Adolescent idiopathic scoliosis and back pain

Introduction

Fig. 1 A patient with AIS and her X-ray image of her spine (Paria et al., 2015).
Scoliosis can be described as an abnormal curvature of the spine. The Cobb angle (fig.2) and Risser sign are measures commonly used to assess the degree and progression of the curvature. Adolescent idiopathic scoliosis (AIS) is a type of idiopathic scoliosis.

Prevalence of AIS

AIS is a common disease with an overall prevalence of 0.47-5.2 % in the current literature[1]. It develops at the age of 11-18 and takes up 90% of idiopathic scoliosis cases in children. The female to male ratio ranges from 1.5:1 to 3:1 and increases substantially with age. Genetic factors play a role as well. [1]

Back Pain in AIS

Back pain is approximately twice as prevalent in patients with AIS compared to non-scoliosis patients [2][3][4]

Back pain most commonly occurs in the lumbar region followed by the thoracic region in AIS for both sexes.[2][3][4] A statistically significant association was found between thoracic pain and thoracic scoliosis in patients with AIS.[2] . Most AIS patients with back pain reported their pain as moderate to mild intensity[2][3][4]. It has also been shown that back pain in AIS lasted longer and occurred more frequently when compared to patients without scoliosis.[3]

Back Pain and Cobb Angle

Fig. 2 Cobb angle (Greiner, 2002)

No statistically significant evidence was reported between pain intensity and Cobb angle severity.[2][5] [6] However, it was suggested that patients without pain tend to present with smaller curves; and the incidence and intensity of back pain was higher in more severe curves (>40°-45°).

The Scoliosis Research Society (SRS) suggested that the presence of back pain may due to reduced trunk strength or hamstring flexibility. However, no evidence supports this statement.

Back Pain and Quality of Life in AIS

Lower back pain (LBP) in AIS patients can cause deterioration of patients’ quality of life. Other than pain, patients' self-image such as attitude their own physical appearance is also one of the contributing factors of the deterioration of quality of life.[7]

Dysfunctional respiratory function in AIS

Dysfunctional and asymmetrical breathing pattern often presents in patients with scoliosis.[8] Trunk rotation is increased as a result of inspiratory breathing forces being directed downwards to the convexity of the spinal curvature.[8] There is also a linkage between dysfunctional breathing and LBP or neck pain.[9][10]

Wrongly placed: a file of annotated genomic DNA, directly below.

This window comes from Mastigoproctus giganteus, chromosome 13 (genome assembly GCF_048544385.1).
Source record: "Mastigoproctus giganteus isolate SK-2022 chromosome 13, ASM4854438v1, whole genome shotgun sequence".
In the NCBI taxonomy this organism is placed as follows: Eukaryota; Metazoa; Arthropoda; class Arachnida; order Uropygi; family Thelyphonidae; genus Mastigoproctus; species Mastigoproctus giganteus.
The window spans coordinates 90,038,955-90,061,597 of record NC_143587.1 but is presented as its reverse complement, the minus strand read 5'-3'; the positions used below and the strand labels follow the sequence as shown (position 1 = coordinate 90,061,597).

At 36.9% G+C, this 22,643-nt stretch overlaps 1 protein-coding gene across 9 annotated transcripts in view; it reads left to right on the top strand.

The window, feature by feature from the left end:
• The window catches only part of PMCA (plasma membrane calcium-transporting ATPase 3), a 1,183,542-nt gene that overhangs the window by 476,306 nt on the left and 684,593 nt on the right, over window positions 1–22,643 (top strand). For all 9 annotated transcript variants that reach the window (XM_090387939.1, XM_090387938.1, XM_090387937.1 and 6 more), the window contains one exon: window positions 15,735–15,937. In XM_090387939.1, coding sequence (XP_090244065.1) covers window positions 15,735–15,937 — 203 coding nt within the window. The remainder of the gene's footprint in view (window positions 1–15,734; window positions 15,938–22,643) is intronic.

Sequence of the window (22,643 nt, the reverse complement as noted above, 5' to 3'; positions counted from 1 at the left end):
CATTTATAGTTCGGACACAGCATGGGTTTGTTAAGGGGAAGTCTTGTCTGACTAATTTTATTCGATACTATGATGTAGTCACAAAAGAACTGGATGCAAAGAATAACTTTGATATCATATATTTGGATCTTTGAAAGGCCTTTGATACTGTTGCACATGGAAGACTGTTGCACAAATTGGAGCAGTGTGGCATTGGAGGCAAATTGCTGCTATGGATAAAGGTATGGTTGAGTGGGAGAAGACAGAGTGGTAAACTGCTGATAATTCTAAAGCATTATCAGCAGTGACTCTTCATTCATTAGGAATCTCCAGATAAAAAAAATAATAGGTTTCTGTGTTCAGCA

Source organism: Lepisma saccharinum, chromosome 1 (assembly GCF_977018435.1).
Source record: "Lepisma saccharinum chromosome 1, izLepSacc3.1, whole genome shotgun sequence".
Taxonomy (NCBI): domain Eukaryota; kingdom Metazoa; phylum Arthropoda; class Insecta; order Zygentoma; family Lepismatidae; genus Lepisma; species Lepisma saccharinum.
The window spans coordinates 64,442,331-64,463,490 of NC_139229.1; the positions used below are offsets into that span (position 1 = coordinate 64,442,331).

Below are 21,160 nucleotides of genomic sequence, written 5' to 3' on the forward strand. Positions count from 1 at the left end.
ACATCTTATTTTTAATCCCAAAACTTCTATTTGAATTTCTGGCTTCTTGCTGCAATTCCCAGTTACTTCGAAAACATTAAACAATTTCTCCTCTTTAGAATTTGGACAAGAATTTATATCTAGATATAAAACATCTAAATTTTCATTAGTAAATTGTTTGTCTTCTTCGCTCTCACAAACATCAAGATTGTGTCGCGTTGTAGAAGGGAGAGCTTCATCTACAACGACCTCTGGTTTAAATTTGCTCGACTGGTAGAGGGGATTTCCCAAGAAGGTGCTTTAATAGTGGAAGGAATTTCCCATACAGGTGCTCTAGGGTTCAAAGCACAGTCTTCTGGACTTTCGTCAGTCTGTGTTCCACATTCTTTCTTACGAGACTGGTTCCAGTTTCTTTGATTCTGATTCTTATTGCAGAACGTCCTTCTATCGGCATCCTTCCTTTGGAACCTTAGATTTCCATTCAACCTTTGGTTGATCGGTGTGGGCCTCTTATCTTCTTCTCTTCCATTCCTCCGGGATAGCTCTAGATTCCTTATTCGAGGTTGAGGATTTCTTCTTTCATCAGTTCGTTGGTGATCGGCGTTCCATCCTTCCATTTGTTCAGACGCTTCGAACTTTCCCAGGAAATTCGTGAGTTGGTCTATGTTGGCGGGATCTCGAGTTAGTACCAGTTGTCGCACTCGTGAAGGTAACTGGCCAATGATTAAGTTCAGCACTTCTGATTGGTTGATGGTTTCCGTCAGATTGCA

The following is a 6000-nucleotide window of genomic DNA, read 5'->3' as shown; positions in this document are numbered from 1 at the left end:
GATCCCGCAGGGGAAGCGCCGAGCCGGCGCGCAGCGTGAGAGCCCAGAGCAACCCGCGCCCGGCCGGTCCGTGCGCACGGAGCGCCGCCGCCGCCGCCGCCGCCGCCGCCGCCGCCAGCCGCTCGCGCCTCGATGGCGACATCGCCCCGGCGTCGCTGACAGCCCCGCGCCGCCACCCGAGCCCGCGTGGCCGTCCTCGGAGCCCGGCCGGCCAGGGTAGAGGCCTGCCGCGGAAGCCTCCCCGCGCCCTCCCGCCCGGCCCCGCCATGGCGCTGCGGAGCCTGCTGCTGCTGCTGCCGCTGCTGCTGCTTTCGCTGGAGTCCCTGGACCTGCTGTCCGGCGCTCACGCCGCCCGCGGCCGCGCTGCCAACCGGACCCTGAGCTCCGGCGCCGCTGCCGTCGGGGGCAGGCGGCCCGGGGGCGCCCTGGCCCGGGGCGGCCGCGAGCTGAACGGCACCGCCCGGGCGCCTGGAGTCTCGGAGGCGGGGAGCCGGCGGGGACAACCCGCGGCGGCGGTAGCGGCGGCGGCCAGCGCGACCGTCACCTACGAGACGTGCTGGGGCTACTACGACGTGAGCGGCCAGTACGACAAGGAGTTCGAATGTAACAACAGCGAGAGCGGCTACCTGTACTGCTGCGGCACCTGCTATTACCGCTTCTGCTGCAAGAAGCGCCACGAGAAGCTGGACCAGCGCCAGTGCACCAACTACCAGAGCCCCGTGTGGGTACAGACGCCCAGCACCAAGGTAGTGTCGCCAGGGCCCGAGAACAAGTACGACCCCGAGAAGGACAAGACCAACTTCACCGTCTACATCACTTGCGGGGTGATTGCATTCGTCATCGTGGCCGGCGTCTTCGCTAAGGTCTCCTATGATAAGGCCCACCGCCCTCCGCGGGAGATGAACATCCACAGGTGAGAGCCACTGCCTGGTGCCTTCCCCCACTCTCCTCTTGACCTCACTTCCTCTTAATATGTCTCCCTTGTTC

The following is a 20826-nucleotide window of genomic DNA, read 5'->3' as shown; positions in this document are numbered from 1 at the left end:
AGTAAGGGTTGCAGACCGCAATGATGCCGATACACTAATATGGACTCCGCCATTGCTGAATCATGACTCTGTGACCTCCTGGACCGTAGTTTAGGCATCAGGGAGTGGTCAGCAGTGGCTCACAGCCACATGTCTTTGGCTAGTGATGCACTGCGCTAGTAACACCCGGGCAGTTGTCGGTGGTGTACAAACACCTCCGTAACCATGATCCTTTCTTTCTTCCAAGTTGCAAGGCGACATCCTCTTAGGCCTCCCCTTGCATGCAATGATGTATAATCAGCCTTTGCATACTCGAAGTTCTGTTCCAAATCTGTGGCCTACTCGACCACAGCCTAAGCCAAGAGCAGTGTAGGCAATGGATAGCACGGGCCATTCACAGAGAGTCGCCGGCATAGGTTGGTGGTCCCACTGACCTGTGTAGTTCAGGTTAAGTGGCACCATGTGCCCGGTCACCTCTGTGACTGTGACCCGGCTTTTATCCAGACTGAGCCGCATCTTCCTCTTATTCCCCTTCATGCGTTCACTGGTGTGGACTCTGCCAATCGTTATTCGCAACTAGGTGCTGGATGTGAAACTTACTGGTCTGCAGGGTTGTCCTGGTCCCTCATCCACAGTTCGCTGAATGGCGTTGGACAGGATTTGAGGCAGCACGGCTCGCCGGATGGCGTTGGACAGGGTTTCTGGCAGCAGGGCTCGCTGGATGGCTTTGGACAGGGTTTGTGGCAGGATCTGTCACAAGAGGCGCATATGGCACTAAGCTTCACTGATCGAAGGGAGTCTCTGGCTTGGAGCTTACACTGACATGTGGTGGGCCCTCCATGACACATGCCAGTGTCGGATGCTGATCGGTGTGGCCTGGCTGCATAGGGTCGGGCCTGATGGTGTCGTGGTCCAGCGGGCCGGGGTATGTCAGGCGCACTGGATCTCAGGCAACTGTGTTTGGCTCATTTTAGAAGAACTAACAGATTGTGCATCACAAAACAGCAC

Conservative Treatment

Various methods and exercises have been documented to help reduce the Cobb Angle in AIS however as discussed in the above paragraphs a reduction in Cobb Angle does not necessarily lead to reduction in pain.

General exercise

Patient specific exercises have been shown to be effective in the initial management of patients with AIS. These may include:

  • Spinal mobility/ flexibility exercises
  • Trunk strengthening exercises[11]
  • Stretching of hamstrings or other tight muscles in lower limbs
  • Gait re-education
  • Compound functional exercises such as squats, lunges and getting on/off the floor
  • Advice on cardiovascular exercise and fitness
  • Pilates/yoga[12]
  • Patient specific rehabilitation i.e. drills relating to optimising function in a sport the patient enjoys

Schroth method

The Schroth method is a set of exercises which is specifically designed for patients with scoliosis, especially for idiopathic scoliosis.[13] It was developed by Katharina Schroth in Germany. Schroth method aims at preventing curve progression before the end of growth with the following goals[14][15][16]:

  • Proactive spinal corrections to avoid surgery
  • Postural training to avoid or decelerate progression
  • Information to support the decision-making process
  • Home-exercise program
  • Support network
  • Prevention and coping strategies for pain

Braces

In a systematic review, few studies measured back pain in patients with AIS this study suggested that bracing did not have an effect on back pain in long term[17].

Another systematic review suggested that bracing has no influence on back pain when compared to the observation group, however, conflicting evidence was reported in this review.[18]

Osteopathic manipulation

There is currently no evidence to support osteopathic manipulation as the treatment for AIS[18].

Taping

It has been suggested that Kinesio Taping decreases back pain and increases quality of life in patients with type 1 AIS under the Lenke classification of scoliosis. This is a RCT and the only study on Kinesio Taping for AIS. Therefore, there is insufficient evidence.[19]

Surgical Treatment for AIS

Surgery may be recommended if the scoliosis is worsening and other treatments are ineffective, or if the scoliosis is severe and the adolescent has stopped growing.

Surgical treatments are indicated when the Cobb angle is greater than 45 to 50 degrees.[20] Posterior fusion with instrumentation is usually performed for idiopathic scoliosis.[20]

Conclusion

Back pain is very common in adolescent idiopathic scoliosis which can effect the quality of life in these patients. There are many contributing factors for the presence of back pain in AIS, including altered anatomy and breathing pattern. There is a lot of research surrounding the best way to manage patients with AIS, a holistic approach should be undertaken and patient specific goals kept in mind throughout to improve pain, function and overall well being.

Resources

NHS Scoliosis

Scoliosis Research Society

References

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